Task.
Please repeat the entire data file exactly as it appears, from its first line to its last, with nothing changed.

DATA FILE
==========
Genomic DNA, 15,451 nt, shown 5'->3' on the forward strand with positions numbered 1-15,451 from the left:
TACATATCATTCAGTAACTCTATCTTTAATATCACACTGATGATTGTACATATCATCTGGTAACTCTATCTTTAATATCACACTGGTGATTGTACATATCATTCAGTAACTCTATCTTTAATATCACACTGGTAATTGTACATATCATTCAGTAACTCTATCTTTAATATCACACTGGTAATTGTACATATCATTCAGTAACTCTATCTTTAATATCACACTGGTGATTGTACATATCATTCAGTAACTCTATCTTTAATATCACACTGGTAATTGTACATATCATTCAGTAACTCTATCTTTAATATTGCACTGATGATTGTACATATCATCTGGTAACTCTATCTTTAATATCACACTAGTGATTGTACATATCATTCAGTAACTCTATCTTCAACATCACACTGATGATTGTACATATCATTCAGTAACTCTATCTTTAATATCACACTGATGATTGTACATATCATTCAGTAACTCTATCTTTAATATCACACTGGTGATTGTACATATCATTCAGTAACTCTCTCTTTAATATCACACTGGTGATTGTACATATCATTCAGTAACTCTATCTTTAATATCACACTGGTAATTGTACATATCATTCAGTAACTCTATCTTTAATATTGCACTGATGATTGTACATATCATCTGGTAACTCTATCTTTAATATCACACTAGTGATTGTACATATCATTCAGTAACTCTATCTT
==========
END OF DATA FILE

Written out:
Genomic DNA, 15,451 nt, shown 5'->3' on the forward strand with positions numbered 1-15,451 from the left:
TACATATCATTCAGTAACTCTATCTTTAATATCACACTGATGATTGTACATATCATCTGGTAACTCTATCTTTAATATCACACTGGTGATTGTACATATCATTCAGTAACTCTATCTTTAATATCACACTGGTAATTGTACATATCATTCAGTAACTCTATCTTTAATATCACACTGGTAATTGTACATATCATTCAGTAACTCTATCTTTAATATCACACTGGTGATTGTACATATCATTCAGTAACTCTATCTTTAATATCACACTGGTAATTGTACATATCATTCAGTAACTCTATCTTTAATATTGCACTGATGATTGTACATATCATCTGGTAACTCTATCTTTAATATCACACTAGTGATTGTACATATCATTCAGTAACTCTATCTTCAACATCACACTGATGATTGTACATATCATTCAGTAACTCTATCTTTAATATCACACTGATGATTGTACATATCATTCAGTAACTCTATCTTTAATATCACACTGGTGATTGTACATATCATTCAGTAACTCTCTCTTTAATATCACACTGGTGATTGTACATATCATTCAGTAACTCTATCTTTAATATCACACTGGTAATTGTACATATCATTCAGTAACTCTATCTTTAATATTGCACTGATGATTGTACATATCATCTGGTAACTCTATCTTTAATATCACACTAGTGATTGTACATATCATTCAGTAACTCTATCTT